The looming question for New Zealand over booster shots next year is likely to be as much about politics as medical expertise.
While we're going through our rollout, a somewhat heated debate is under way overseas about extra, third doses.
There are different medical issues being weighed.
There have been hints of reduced vaccine protection against all, basic, Covid infection - months after shots. There's a continuing need to spread vaccines around the world; a question of who needs boosters the most; and whether it is better to give an extra dose of the original vaccine or wait for new versions tweaked to target variants such as Delta.
There are also political pressures and the vaccine makers are pushing for doses.
Governments want to be responsive to people's desire to have the best immunity they can at a tricky time when some restrictions are easing in various countries only to be replaced by new ones. In Britain's case some previous restrictions could be on the way back. Britain plans a fairly wide booster programme ahead of the northern winter for people aged 50 and above, the medically vulnerable, and health workers.
And maybe it is just prudent to top up immunity to reduce Covid infections and pressure on health systems. As with flu jabs, there would likely be an economic benefit just in reducing moderate Covid infections and the need for sick days to recover from them.
This would be a change to what the vaccines were intended for, which was to keep people out of hospital and prevent Covid deaths.
The United States' Biden Administration is keen for a general booster campaign if health agencies agree. The Centres for Disease Control and Prevention has said the vaccines still offer high protection against severe illness and death. On Saturday a Food and Drug Administration expert panel recommended boosters for people 65 and older, and those at medical and job exposure high risk, but voted against a top-up for anyone over 16.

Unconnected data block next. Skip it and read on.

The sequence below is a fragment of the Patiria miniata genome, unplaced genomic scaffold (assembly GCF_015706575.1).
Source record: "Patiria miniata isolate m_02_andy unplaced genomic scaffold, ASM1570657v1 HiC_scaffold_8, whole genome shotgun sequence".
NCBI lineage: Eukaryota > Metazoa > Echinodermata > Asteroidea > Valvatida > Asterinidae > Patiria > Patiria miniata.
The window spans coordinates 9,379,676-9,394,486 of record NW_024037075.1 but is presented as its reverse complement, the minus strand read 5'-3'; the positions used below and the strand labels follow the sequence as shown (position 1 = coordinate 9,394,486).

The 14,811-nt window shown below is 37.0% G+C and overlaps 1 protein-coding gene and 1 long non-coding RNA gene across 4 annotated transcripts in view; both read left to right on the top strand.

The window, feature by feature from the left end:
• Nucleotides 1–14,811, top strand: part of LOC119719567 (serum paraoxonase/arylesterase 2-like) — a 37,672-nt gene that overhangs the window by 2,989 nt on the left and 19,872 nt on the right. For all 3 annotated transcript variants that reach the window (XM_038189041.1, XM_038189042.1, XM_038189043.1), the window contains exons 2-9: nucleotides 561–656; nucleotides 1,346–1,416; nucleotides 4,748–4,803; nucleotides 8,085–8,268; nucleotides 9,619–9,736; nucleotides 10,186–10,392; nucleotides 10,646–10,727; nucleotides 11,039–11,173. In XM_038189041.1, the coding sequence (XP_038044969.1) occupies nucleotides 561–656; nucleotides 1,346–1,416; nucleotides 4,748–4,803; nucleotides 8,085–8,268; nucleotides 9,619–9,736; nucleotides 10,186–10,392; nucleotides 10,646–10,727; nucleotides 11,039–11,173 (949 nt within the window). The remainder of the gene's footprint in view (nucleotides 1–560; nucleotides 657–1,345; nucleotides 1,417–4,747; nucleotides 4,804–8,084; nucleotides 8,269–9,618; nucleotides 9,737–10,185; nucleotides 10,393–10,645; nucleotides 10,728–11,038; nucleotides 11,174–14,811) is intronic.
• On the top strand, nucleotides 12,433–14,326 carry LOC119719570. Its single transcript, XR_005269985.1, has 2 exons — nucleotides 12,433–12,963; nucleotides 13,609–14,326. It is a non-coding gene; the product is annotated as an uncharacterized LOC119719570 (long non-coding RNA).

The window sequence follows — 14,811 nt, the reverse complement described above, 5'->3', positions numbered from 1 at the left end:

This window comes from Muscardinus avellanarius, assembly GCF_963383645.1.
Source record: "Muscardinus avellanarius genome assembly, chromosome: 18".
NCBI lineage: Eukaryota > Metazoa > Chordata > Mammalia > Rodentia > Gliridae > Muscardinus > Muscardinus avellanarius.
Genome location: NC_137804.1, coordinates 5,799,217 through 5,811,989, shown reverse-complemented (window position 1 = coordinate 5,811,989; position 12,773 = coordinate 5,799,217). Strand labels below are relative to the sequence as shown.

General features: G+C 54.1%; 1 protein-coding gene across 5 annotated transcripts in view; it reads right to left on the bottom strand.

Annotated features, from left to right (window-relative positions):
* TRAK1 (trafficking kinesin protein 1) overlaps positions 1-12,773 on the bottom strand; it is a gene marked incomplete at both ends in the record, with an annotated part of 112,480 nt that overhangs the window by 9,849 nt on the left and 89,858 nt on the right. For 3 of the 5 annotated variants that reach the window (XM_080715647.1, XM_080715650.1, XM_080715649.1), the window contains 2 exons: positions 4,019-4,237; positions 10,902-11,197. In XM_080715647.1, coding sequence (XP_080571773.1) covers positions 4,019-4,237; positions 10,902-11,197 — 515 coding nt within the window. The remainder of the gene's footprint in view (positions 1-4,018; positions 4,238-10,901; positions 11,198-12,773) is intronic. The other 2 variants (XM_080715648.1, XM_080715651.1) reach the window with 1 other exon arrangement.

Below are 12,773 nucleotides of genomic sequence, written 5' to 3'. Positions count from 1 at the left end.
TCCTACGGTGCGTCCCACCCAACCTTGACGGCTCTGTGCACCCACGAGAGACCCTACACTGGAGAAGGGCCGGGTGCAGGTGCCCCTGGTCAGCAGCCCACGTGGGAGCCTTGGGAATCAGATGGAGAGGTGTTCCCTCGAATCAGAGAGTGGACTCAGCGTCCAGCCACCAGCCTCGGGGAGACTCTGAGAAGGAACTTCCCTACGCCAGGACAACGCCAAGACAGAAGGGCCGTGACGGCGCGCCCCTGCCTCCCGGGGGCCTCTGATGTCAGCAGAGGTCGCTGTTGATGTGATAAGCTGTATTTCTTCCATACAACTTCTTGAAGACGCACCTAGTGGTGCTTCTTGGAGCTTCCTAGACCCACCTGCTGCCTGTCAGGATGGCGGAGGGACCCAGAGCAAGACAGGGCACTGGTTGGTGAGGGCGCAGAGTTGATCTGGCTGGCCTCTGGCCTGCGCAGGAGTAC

A number of US medical experts have previously said that current evidence supports specific groups needing boosters - such as those aged over 60 and people who have weak immune systems because of health problems - rather than populations at large.
Prominent US epidemiologist and CNN analyst Dr Celine Gounder does not believe a third dose for the general public is needed yet and that a focus on boosters takes attention away from other measures such as masks, upgrading building ventilation and air filtration, and testing.
She tweeted: "We need to figure out the endgame & strategy that doesn't involve boosters every 6 months. We need to use ALL the tools in our toolbox, not just vaccines".
Scientists writing in the Lancet concluded that "the unvaccinated are still the major drivers of transmission". They said the focus should be more on shots targeting variants. "There is an opportunity now to study variant-based boosters before there is widespread need for them."
The World Health Organisation is opposed to the use of boosters in wealthy countries while many people around the world lack access to Covid vaccines. The basic problem there is not the worth of boosters, but the insufficient supply of doses. Vaccine production needs to be on a much bigger scale.
For an island nation like New Zealand, planning to keep incoming infections low under a regime of less restricted borders, it might make sense to give booster shots to frontline border, health and essential workers to aid community protection.
There has already been a clamour for booster shots to be organised now. If extra doses for all becomes the norm overseas, people will want that here.